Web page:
January 21, 2013

The Government will depend Manus: Oneill


PNG Prime Minister: Peter O'neill
Papua New Guinea Prime Minister Peter O'Neill says his government will vigorously defend an opposition court challenge aimed at shutting down the Australian-run Manus Island detention facility.
Opposition leader Belden Namah on Sunday announced lawyers acting on his behalf had filed a challenge to the detention centre on Friday.
But Mr O'Neill says he is confident the controversial detention centre complies with PNG law.
"We will defend it vigorously," he told reporters in Port Moresby on Monday"On advice from the attorney-general's office - our principle and the only advice the (cabinet) or government can take is from his office - the office says we are in compliance of our laws and our obligations to international conventions we have signed."
The injunction seeks to have the current detainees released and to prevent the government from receiving or detaining any more asylum seekers from Australia.
Mr Namah said in a statement that he regretted taking the action against the PNG government, but he believed the processing centre was unconstitutional.
"The ministers of the O'Neill-Dion government have now received a summons to appear and defend their conduct in the national court," he said in the statement.
Mr Namah said the detainees on Manus were being held illegally in PNG.
"We will take this matter as far as necessary to ensure that the values of our nation's constitution are upheld," he said.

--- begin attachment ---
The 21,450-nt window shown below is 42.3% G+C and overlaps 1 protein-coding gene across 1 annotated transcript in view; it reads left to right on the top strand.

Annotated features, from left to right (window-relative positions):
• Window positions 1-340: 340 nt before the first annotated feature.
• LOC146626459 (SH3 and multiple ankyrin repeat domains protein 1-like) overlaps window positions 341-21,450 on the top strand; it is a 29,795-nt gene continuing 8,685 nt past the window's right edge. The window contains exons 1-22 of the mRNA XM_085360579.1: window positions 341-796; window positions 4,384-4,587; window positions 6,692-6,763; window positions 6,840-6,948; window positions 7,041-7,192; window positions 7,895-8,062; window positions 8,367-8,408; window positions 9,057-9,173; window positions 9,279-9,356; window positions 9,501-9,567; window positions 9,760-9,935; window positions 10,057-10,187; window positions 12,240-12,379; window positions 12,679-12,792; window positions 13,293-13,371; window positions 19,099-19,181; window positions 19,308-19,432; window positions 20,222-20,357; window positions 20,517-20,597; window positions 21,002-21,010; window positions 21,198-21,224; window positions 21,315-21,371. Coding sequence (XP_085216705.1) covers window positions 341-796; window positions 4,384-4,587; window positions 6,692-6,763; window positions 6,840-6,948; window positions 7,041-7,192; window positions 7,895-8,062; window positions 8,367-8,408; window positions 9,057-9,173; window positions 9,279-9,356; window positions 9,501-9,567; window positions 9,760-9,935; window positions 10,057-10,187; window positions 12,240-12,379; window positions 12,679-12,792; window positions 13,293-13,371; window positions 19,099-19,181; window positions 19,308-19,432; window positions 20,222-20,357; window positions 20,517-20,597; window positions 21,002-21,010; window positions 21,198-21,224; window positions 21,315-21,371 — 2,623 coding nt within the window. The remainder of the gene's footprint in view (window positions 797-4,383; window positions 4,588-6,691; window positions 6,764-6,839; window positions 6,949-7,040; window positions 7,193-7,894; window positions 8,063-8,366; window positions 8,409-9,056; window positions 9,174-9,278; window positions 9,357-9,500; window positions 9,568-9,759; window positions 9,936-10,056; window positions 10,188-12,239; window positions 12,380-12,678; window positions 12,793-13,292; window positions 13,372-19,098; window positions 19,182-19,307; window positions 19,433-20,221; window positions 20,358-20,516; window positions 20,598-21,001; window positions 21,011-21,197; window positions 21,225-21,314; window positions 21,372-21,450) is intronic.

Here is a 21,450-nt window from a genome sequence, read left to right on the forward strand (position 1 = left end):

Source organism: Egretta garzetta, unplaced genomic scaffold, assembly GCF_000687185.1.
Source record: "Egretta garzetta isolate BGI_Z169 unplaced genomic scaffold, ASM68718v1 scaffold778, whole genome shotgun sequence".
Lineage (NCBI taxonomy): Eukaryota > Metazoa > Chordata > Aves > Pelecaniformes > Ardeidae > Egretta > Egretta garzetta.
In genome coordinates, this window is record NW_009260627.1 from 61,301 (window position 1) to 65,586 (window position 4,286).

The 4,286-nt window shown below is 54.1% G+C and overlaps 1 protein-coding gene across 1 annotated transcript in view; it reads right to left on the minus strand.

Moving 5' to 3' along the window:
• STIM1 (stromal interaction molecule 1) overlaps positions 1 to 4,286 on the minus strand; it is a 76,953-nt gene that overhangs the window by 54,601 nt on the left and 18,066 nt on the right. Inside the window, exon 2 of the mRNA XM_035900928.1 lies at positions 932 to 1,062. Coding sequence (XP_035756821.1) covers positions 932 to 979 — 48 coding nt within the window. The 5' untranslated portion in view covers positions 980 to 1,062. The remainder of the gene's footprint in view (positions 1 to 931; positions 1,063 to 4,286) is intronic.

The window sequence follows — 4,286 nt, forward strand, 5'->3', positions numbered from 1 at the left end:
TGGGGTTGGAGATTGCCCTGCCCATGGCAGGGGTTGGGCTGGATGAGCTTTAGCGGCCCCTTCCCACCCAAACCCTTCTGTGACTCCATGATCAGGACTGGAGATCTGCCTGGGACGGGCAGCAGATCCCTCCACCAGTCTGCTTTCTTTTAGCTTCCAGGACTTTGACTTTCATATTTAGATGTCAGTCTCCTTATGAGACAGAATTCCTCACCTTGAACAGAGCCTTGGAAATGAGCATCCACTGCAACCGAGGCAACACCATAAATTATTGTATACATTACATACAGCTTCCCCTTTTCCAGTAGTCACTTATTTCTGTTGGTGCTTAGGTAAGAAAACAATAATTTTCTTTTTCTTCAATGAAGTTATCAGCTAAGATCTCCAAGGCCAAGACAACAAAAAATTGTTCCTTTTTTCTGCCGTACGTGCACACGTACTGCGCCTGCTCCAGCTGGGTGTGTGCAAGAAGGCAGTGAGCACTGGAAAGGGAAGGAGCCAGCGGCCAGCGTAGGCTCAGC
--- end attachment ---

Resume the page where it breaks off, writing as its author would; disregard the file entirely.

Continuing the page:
"This legal challenge also attempts to remedy the many abuses of PNG law and of ministerial powers which have given rise to the situation on Manus."
He said the opposition challenged the right of the government to force people seeking refugee status in Australia to enter PNG, where they were being held "illegally and indefinitely under inhumane conditions".
Manus MP Ronny Knight - a member of Mr O'Neill's government - accused Mr Namah of trying to score political points.
"If the shoe was on the other foot and he was prime minister, he would be pushing for Manus," Mr Knight told AAP.
The motivation for the court challenge has also drawn comment in Australia.
Labor parliamentary secretary Mark Dreyfus questioned why it was occurring.
"I think when you've got the opposition leader in Papua New Guinea bringing a proceeding in the Supreme Court ... it does smack of politics," Mr Dreyfus told Sky News on Monday.
Both Mr O'Neill and Mr Namah presented a unified front when the reopening of the Howard-era centre was raised in late 2011, almost nine months before the national election that saw Mr Namah move to the opposition benches.
The PNG court is yet to set a date to hear the challenge, and court officers say the case is unlikely to be heard in January.
There are about 140 immigration detainees on Manus island.

Author: verified_user